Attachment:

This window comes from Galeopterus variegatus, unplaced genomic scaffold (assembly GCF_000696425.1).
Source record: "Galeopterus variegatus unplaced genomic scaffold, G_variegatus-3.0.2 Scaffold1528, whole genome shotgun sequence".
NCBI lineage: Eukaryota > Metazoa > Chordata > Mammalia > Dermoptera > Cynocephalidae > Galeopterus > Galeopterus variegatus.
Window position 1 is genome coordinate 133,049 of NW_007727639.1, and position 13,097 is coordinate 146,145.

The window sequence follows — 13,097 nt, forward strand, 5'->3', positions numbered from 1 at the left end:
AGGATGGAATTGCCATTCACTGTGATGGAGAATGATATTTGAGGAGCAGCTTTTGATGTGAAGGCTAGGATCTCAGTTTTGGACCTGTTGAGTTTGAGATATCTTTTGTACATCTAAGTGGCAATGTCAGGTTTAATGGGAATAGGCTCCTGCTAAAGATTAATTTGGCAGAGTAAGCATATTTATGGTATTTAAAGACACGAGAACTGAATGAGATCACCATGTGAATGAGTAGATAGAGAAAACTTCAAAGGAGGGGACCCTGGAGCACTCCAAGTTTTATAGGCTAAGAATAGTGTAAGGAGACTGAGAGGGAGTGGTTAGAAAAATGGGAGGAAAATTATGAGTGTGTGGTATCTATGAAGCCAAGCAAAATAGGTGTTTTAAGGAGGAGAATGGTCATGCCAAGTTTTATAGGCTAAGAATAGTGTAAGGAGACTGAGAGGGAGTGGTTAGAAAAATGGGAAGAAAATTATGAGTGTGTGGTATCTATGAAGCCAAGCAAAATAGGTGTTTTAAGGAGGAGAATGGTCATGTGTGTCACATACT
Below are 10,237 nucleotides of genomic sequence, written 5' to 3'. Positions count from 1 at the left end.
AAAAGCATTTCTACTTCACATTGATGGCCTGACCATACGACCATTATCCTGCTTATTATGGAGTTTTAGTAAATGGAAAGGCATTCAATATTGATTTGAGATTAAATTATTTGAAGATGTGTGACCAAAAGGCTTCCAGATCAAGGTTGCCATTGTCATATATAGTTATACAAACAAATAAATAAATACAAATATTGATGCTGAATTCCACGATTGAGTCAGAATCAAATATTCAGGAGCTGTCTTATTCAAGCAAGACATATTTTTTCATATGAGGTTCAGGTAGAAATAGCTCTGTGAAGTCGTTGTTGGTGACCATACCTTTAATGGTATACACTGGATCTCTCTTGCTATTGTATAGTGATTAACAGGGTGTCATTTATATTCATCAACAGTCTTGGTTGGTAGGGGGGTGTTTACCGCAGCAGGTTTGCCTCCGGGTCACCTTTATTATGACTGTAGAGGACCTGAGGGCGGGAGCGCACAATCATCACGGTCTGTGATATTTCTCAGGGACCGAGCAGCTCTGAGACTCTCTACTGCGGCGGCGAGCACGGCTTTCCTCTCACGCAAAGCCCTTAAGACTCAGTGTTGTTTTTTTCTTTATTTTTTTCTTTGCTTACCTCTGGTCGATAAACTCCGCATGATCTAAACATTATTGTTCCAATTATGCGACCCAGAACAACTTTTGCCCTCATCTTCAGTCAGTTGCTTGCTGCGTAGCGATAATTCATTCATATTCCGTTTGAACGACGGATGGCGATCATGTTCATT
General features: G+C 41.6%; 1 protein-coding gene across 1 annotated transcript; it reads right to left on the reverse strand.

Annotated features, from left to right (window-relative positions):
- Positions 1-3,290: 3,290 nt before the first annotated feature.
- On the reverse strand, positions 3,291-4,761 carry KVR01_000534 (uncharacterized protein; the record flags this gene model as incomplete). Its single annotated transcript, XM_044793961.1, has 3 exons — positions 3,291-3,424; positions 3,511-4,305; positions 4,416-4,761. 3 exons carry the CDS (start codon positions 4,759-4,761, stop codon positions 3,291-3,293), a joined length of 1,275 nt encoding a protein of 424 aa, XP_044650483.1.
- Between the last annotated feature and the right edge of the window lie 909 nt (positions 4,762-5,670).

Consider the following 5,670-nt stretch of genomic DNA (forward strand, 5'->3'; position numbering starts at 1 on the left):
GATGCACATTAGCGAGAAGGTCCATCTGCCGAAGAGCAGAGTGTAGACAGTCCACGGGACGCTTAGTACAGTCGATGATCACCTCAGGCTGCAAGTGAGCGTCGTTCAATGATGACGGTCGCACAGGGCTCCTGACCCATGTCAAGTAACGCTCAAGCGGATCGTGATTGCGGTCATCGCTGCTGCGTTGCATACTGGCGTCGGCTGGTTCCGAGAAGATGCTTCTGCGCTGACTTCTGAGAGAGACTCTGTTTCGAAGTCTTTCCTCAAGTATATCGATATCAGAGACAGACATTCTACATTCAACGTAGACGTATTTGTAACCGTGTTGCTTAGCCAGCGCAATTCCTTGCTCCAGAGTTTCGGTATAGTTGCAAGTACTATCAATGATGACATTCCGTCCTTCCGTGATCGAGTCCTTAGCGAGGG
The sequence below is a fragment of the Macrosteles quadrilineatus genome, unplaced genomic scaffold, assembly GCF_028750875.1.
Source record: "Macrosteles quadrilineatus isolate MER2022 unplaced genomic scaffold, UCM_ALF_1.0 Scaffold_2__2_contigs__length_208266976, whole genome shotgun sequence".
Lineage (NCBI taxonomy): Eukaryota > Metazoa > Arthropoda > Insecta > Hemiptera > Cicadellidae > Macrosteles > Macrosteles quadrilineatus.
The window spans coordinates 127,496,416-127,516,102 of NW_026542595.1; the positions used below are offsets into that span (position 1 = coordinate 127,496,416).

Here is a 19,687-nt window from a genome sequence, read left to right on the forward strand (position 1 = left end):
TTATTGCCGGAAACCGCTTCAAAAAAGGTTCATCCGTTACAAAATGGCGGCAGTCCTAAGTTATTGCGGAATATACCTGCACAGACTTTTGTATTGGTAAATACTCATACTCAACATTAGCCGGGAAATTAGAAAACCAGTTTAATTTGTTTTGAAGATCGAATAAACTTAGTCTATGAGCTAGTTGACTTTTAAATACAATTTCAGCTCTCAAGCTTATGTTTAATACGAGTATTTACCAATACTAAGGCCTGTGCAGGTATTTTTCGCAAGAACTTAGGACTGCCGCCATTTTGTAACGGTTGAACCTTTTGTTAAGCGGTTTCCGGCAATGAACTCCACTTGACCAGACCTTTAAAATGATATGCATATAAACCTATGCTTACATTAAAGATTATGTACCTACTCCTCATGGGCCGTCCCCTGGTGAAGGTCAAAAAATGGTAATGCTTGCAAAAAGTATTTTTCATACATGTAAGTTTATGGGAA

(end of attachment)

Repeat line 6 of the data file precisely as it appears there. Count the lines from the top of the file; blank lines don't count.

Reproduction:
AGGATGGAATTGCCATTCACTGTGATGGAGAATGATATTTGAGGAGCAGCTTTTGATGTGAAGGCTAGGATCTCAGTTTTGGACCTGTTGAGTTTGAGATATCTTTTGTACATCTAAGTGGCAATGTCAGGTTTAATGGGAATAGGCTCCTGCTAAAGATTAATTTGGCAGAGTAAGCATATTTATGGTATTTAAAGACACGAGAACTGAATGAGATCACCATGTGAATGAGTAGATAGAGAAAACTTCAAAGGAGGGGACCCTGGAGCACTCCAAGTTTTATAGGCTAAGAATAGTGTAAGGAGACTGAGAGGGAGTGGTTAGAAAAATGGGAGGAAAATTATGAGTGTGTGGTATCTATGAAGCCAAGCAAAATAGGTGTTTTAAGGAGGAGAATGGTCATGCCAAGTTTTATAGGCTAAGAATAGTGTAAGGAGACTGAGAGGGAGTGGTTAGAAAAATGGGAAGAAAATTATGAGTGTGTGGTATCTATGAAGCCAAGCAAAATAGGTGTTTTAAGGAGGAGAATGGTCATGTGTGTCACATACT